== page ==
Writer Alex Epstein’s enigmatic short fiction has been hailed by Israeli critics as reminiscent of Borges and Kafka. Certainly, many of his stories can be read as ironic, philosophical parables. The following story reveals Epstein’s concern with the history of European antisemitism, but with his trademark playfulness intact--fitting for a story about a game played on 64 alternating dark and light colored squares. The souls of chess greats, like the notoriously antisemitic (and Jewish) Bobby Fischer, sometimes seem to be riven into an opposition of black and white. Perhaps the fate of chess prodigies is to have their sanity cleaved by the adversarial game they play. As George Steiner noted, a skilled chess player suffers a kind of schizophrenia, always “inside his opponent’s skull, seeing himself as the enemy of the moment, parrying his own moves.” The narrator of this month’s story is similarly possessed by the endless possibilities of movement. And here his melancholic monomania is focused on a spectral antagonist, the antisemitic Russian-born grandmaster Alexander Aljechin.
- Adam Rovner, Translations Editor
It’s true, there’s no shortage of reasons to travel to Paris, but as fate would have it, two weeks ago I started to write my great Israeli novel.
And I’d already completed the first chapter, in which the hero, who turned his back on his faith, discovers that his father, who banished him, has died from cancer on the Memorial Day for Fallen Soldiers. And then the travel agency called to say that the tickets were ready. If that’s the case, I said to myself, on the banks of the Seine I am sentenced to write the second chapter, which takes place in a crowded cemetery.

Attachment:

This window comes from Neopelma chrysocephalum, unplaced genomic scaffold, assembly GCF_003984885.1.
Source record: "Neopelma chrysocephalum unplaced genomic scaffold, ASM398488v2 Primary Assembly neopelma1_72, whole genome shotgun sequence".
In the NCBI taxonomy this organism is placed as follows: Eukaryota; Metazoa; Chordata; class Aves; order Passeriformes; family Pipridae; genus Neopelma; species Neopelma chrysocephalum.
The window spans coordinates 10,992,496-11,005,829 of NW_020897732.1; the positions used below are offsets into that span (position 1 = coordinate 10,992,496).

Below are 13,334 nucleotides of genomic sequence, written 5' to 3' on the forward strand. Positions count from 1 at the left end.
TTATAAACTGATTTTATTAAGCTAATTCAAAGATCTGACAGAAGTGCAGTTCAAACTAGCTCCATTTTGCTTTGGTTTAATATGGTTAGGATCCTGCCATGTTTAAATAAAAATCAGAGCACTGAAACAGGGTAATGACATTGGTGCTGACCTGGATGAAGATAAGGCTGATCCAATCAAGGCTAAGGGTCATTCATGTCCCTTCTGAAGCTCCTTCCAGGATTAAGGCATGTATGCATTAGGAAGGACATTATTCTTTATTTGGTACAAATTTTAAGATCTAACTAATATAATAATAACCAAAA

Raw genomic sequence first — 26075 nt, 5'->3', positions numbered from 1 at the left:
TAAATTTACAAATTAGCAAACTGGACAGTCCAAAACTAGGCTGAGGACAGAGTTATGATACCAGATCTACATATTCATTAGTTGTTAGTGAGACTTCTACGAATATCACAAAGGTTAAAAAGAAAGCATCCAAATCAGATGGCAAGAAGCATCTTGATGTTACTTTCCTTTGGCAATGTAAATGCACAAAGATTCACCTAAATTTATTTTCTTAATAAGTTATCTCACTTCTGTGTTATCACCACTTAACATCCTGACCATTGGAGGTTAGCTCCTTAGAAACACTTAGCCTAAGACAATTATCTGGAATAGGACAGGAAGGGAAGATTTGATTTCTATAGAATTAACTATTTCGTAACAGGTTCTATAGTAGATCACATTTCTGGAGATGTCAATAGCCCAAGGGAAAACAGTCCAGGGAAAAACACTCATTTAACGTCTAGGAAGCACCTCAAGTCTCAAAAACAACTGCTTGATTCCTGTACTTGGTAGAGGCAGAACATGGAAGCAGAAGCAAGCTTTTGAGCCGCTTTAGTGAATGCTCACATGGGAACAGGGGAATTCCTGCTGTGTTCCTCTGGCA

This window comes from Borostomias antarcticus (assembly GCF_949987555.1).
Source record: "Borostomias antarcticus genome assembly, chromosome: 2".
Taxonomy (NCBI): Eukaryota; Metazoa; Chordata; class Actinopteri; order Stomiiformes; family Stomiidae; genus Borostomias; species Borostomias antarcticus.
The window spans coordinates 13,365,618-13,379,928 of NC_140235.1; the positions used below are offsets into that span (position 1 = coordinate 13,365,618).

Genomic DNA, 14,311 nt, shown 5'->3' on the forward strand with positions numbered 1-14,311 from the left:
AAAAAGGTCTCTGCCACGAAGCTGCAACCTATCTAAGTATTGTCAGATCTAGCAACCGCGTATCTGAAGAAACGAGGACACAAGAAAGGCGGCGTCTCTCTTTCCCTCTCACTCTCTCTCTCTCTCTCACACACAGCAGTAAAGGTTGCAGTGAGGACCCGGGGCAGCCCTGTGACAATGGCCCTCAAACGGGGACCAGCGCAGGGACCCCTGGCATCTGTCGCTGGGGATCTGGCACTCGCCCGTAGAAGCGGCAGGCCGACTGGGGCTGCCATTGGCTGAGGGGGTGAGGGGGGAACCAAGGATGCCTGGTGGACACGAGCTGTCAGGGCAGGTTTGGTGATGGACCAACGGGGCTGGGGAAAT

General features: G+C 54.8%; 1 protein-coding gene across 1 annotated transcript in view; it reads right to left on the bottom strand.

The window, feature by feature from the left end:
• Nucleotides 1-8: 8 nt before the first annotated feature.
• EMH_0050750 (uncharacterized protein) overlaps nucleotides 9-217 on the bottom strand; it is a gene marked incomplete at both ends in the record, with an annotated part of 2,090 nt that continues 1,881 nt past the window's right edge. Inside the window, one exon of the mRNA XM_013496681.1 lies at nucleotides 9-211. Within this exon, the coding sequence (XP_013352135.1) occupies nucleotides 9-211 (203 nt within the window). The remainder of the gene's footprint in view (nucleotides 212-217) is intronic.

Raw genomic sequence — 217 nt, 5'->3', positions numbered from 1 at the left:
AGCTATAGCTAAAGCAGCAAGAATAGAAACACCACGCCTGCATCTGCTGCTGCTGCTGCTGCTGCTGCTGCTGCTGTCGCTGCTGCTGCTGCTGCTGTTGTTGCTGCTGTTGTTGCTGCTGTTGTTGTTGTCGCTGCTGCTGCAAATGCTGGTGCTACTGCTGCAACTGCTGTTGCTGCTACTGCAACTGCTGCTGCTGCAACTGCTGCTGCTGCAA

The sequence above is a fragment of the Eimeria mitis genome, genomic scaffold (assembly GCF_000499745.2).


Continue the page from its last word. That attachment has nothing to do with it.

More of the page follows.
2. Aryan Chess
I flew via Istanbul--but nonetheless I arrived (one night passed, and then another night. I wrote two words: “alarm clock”). During my last day in Paris, after another disappointing visit to Père-Lachaise Cemetery (not a living soul), I went into a used bookstore not far from Place Anderson. As I stared at a pile of comic books rising from a chair in a corner of the store, one pamphlet caught my eye--it seemed different, thicker: it was a bound collection of editions from March 1941 of the Pariser Zeitung, a daily German-language newspaper that had been published in France.
I flipped through the volume back and forth, and here, in an edition from the middle of the month, was an unmistakable headline:
Jüdisches und arisches Schach, eine psychologische Studie
Why, this was in fact one of the Nazi newspapers that in ‘41 published a series of articles by Alexander Aljechin, the pre-eminent French-Russian chess master. In this article, Aljechin proved, through analyses of Jewish chess players’ matches, that they were inferior to chess players of the Aryan race: their game was opportunistic and cowardly (Aljechin, by the way, didn’t know what he was talking about). Without a trace of fear I filched the pamphlet, but we will get to that.
In the margins of every page of the article were notes in French, in blue ink: a list of chess moves beside short, obscure sentences that ended with exclamation points or question marks. I tried to reconstruct the game in my head. Of course, after three moves I was completely baffled, and skipped to the end of the article, to at least clarify who won the match, black or white. I read the final note:
46…Knight h4-g2. Endgame!
3. The Author’s Note